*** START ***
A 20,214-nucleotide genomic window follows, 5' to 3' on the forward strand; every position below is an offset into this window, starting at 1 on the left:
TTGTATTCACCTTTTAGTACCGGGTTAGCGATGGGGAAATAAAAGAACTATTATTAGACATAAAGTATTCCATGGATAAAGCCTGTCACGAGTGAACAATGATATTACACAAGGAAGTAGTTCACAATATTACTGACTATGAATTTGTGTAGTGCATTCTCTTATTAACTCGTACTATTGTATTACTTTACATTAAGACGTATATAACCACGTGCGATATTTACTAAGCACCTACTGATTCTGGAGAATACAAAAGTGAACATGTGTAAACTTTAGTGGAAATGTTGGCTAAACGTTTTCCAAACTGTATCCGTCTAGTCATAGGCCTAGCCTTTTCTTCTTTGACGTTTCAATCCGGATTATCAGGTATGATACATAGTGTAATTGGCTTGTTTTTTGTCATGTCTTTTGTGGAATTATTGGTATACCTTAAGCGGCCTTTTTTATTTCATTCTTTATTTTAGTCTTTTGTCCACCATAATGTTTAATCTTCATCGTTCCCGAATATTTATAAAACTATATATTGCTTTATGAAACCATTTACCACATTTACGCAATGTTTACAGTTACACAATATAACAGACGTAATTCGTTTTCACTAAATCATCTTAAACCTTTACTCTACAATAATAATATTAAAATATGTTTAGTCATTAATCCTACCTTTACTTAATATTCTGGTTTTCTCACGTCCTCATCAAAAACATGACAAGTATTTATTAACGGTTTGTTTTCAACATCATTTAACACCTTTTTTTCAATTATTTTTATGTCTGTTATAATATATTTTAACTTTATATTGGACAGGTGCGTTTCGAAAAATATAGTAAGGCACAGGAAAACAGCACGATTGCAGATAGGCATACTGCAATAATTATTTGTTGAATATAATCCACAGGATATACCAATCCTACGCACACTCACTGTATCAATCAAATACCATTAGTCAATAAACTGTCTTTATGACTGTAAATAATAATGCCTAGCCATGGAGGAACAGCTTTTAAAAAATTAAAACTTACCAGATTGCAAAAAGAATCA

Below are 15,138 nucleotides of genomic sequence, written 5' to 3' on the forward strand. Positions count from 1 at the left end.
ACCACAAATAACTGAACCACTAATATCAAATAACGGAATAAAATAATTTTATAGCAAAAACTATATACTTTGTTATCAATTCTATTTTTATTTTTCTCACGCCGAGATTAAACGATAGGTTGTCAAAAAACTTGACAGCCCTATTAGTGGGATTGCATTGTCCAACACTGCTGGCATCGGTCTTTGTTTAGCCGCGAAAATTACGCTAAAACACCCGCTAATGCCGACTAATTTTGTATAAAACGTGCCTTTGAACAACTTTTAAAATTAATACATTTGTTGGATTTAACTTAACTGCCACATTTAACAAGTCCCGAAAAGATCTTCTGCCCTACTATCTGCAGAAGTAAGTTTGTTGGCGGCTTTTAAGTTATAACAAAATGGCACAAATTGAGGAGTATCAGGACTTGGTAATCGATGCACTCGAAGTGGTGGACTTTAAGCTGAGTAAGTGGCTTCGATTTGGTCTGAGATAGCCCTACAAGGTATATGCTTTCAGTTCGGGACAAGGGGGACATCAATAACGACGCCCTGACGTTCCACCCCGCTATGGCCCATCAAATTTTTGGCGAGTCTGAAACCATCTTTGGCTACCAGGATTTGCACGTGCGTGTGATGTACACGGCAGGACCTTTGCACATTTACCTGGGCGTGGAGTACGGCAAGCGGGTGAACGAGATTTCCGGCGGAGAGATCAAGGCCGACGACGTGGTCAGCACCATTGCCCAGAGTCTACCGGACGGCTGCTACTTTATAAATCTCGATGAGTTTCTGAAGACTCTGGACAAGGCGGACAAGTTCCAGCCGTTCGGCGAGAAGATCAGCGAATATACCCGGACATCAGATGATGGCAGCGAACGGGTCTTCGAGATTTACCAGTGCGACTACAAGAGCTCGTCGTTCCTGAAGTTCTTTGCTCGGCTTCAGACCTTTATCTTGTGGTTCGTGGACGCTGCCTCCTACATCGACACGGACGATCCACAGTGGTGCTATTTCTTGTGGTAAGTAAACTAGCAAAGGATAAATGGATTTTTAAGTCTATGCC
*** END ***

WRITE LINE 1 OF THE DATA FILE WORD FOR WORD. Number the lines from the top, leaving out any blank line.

A 20,214-nucleotide genomic window follows, 5' to 3' on the forward strand; every position below is an offset into this window, starting at 1 on the left: